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(2009-02-10 18:19:19)



There are moments when I feel I have spent large parts of my professional life dropping off my own marginally ill children at school (or at day care) and then hurrying to work to examine children who are notably less sick but have been kept home by their parents and brought to see the doctor.

I’m talking about the common cold, the winter crud, the lingering nasal drips and irritated coughs that mark our children’s passage through the varied mix of respiratory viruses — or perhaps mark the viruses’ passage through our children.

What I’m not talking about is childhood fever. I vigorously deny those vile rumors that I occasionally, in the distant deniable past, gave my warm-to-the-touch toddler a big dose of ibuprofen at day-care drop-off time — though we’re admittedly entering into the Deepest Secrets of the Working Parent Zone here. The child with fever clearly needs to stay home, as does the child who is vomiting or is just plain miserable.

On the other hand, I do remember getting several calls from day-care directors or school nurses to inform me that although my child seemed happy and active, there was in fact a lurking fever — and I remember biting back the question, what kind of zealot takes the temperature of a happy, active child?

But of course, they were worrying about the other children. And that is a fair question with any child who is borderline sick: who is infectious, what’s the risk, and is there anything we can do to reduce it?

Doctors, as a group, are big believers in sending children to school. Every doctor I’ve talked to is more concerned about children unnecessarily missing school than about their posing an infection risk to their classmates.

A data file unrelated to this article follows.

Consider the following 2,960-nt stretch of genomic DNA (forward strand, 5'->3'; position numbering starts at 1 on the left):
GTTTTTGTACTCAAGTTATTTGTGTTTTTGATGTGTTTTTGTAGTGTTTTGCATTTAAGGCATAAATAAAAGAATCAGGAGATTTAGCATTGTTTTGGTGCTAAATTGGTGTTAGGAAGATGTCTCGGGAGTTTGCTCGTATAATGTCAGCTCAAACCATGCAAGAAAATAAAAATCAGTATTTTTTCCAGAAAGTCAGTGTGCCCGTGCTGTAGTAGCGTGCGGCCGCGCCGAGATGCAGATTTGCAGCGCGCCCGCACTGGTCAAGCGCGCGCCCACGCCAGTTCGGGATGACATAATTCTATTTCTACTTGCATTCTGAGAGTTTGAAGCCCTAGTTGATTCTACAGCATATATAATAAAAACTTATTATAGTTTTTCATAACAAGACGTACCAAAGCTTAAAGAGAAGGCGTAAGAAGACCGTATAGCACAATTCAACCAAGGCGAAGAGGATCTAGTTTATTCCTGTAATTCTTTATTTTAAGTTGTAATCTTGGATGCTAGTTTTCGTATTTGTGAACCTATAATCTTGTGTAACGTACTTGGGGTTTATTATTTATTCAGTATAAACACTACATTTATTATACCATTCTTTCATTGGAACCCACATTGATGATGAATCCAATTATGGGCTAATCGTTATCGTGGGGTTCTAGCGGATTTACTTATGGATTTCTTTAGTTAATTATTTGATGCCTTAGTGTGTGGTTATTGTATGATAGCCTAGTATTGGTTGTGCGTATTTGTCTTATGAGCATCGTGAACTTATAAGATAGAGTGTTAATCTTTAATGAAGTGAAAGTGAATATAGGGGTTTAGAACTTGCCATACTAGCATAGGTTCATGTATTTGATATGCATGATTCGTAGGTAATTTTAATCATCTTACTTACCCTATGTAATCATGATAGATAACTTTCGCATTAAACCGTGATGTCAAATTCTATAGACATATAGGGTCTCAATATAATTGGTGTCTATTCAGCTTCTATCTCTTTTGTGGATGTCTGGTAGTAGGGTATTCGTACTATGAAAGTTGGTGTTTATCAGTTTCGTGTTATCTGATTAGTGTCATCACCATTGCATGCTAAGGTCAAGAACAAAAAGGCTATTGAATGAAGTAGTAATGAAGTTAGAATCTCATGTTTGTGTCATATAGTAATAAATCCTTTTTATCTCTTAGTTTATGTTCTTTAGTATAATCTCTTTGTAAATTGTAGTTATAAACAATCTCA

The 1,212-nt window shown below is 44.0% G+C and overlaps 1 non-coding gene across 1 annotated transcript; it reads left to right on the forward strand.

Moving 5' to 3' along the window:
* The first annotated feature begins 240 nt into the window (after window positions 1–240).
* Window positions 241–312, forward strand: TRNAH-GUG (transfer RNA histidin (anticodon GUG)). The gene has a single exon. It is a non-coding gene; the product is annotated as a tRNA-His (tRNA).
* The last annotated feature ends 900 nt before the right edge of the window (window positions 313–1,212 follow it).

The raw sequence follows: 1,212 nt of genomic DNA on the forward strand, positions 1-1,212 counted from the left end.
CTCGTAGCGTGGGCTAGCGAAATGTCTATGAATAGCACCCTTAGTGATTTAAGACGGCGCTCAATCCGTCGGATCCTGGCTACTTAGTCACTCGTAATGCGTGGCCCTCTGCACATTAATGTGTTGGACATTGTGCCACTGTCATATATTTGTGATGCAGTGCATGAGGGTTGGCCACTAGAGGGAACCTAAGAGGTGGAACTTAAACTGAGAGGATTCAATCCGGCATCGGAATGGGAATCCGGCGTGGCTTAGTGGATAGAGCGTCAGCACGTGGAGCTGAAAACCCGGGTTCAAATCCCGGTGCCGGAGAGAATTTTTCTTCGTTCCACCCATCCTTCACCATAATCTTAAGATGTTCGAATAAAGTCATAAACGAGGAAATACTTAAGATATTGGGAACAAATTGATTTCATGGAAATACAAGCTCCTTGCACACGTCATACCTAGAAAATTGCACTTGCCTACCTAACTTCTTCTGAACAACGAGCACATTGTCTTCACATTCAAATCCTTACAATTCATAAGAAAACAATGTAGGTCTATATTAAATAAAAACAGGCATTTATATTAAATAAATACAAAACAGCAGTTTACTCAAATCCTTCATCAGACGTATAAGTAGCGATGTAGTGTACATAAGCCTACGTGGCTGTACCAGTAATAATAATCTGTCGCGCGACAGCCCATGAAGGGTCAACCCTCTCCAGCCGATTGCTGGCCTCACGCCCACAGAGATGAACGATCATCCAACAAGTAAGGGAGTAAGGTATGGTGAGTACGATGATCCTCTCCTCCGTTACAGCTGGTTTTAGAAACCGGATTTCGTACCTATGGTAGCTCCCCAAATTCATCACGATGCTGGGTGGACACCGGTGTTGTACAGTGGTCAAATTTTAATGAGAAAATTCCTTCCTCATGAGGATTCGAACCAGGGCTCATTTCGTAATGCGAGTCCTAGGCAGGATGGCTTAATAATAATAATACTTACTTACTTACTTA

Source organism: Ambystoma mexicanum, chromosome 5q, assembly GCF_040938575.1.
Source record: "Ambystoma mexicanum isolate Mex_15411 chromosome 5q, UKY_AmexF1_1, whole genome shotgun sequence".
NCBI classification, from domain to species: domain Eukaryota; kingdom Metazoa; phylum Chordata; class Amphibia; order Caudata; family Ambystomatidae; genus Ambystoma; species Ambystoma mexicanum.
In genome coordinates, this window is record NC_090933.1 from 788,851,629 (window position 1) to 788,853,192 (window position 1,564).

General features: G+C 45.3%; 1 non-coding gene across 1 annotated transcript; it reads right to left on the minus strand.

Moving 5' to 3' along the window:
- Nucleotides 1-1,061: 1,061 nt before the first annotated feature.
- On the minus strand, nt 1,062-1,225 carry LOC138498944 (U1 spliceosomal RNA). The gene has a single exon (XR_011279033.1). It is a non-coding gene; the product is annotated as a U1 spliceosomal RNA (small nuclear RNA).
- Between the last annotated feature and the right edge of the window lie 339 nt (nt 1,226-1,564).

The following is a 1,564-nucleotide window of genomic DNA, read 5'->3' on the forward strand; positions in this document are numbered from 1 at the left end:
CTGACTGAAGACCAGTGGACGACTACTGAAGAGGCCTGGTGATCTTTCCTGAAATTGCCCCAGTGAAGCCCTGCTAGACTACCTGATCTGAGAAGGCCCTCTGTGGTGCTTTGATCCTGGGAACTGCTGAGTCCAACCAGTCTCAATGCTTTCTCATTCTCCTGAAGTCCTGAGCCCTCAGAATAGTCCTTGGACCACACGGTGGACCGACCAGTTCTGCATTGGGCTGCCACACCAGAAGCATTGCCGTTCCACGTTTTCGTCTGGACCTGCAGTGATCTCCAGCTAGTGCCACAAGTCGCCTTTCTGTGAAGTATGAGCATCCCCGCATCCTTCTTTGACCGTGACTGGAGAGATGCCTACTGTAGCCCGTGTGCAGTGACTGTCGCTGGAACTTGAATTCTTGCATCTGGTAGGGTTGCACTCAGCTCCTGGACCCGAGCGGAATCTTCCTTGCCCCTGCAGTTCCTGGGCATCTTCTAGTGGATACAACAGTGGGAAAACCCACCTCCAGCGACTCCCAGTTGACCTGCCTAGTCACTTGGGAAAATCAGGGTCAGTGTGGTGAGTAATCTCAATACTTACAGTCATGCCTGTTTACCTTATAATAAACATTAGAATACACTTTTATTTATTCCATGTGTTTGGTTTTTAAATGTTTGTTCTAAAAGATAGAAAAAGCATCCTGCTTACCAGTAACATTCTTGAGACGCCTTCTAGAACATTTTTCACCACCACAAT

What do we know about the common cold, and about how it is transmitted? Just how infectious is that child whose cough hangs on for weeks? And how about the one with the drippy nose?

One problem is that there are many different viruses.

Dr. Caroline Breese Hall, a professor of pediatrics and medicine at the University of Rochester, has a particular interest in the transmission of viruses. She recalled a study years ago on respiratory syncytial virus, or R.S.V.

This virus can cause serious infections in infants, but in school-age children and adults, it generally causes a plain old common cold. Dr. Hall’s study looked at how hospitalized babies did or did not transmit the virus to “sitters, touchers and cuddlers.” The sitters were adults who sat in the room, more than three feet away from the infected baby. The touchers came into the room when the baby wasn’t there and touched the area around the crib. And you can guess what the cuddlers did.

The sitters didn’t catch the virus at all. The cuddlers did, and so did the touchers, pointing up the importance of direct contact with secretions, but especially of fomites — objects and surfaces with infectious viral particles still on them. It was more dangerous to touch the empty crib than to sit in the room with the sick baby.

Children with viral infections can be infectious before they show symptoms, as well as after their symptoms clear up. On the other hand, some children with R.S.V. can cough for weeks, not because there are still viral particles but because the virus has affected the lining of their lungs.